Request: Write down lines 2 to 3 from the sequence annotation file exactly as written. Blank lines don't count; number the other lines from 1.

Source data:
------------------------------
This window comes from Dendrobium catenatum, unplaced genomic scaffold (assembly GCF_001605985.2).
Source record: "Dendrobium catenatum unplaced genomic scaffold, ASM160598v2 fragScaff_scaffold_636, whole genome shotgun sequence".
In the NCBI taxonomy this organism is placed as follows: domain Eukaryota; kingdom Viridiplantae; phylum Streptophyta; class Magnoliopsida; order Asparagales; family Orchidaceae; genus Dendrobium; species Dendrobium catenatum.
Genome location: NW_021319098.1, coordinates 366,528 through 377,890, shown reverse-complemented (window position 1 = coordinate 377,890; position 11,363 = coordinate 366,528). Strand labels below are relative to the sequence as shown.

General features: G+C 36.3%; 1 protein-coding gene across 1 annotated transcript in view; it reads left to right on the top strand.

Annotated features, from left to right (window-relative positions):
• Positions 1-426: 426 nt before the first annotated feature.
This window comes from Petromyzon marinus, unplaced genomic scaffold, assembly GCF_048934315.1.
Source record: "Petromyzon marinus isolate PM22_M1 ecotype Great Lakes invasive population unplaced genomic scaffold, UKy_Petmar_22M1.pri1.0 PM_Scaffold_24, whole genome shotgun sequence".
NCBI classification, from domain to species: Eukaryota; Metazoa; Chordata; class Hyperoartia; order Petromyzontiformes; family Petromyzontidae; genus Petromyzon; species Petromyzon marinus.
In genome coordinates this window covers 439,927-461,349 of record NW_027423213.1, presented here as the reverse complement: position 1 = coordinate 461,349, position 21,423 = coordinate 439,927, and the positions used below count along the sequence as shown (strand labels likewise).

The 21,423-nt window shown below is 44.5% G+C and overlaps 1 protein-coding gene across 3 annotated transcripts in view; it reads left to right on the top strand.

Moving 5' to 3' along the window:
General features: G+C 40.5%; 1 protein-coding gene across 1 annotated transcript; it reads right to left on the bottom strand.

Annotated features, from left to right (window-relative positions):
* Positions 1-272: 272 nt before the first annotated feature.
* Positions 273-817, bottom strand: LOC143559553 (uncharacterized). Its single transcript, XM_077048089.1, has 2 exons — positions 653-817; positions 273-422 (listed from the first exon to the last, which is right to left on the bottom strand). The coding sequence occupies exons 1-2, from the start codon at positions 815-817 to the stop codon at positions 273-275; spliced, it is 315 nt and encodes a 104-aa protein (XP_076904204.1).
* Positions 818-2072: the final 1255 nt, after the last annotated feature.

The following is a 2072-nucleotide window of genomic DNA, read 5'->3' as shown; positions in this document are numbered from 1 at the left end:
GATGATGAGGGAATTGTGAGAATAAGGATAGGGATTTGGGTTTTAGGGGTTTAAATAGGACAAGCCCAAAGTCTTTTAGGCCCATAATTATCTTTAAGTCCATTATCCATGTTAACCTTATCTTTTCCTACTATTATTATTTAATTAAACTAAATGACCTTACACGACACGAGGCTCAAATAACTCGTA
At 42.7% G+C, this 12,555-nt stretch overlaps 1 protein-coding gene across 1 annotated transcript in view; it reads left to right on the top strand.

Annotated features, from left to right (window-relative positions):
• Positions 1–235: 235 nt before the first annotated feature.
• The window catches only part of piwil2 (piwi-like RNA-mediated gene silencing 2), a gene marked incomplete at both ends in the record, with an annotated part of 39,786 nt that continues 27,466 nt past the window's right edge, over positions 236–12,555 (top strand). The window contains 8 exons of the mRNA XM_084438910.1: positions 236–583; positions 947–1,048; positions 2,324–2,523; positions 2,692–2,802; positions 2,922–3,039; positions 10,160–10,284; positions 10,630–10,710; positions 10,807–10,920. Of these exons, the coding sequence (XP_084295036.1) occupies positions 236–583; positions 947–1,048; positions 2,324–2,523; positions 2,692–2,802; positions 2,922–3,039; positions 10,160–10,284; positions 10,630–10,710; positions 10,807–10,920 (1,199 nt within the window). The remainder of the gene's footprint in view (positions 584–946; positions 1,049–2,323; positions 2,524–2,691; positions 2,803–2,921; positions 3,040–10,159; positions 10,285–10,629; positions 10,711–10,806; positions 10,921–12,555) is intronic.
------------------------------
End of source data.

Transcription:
Source record: "Dendrobium catenatum unplaced genomic scaffold, ASM160598v2 fragScaff_scaffold_636, whole genome shotgun sequence".
In the NCBI taxonomy this organism is placed as follows: domain Eukaryota; kingdom Viridiplantae; phylum Streptophyta; class Magnoliopsida; order Asparagales; family Orchidaceae; genus Dendrobium; species Dendrobium catenatum.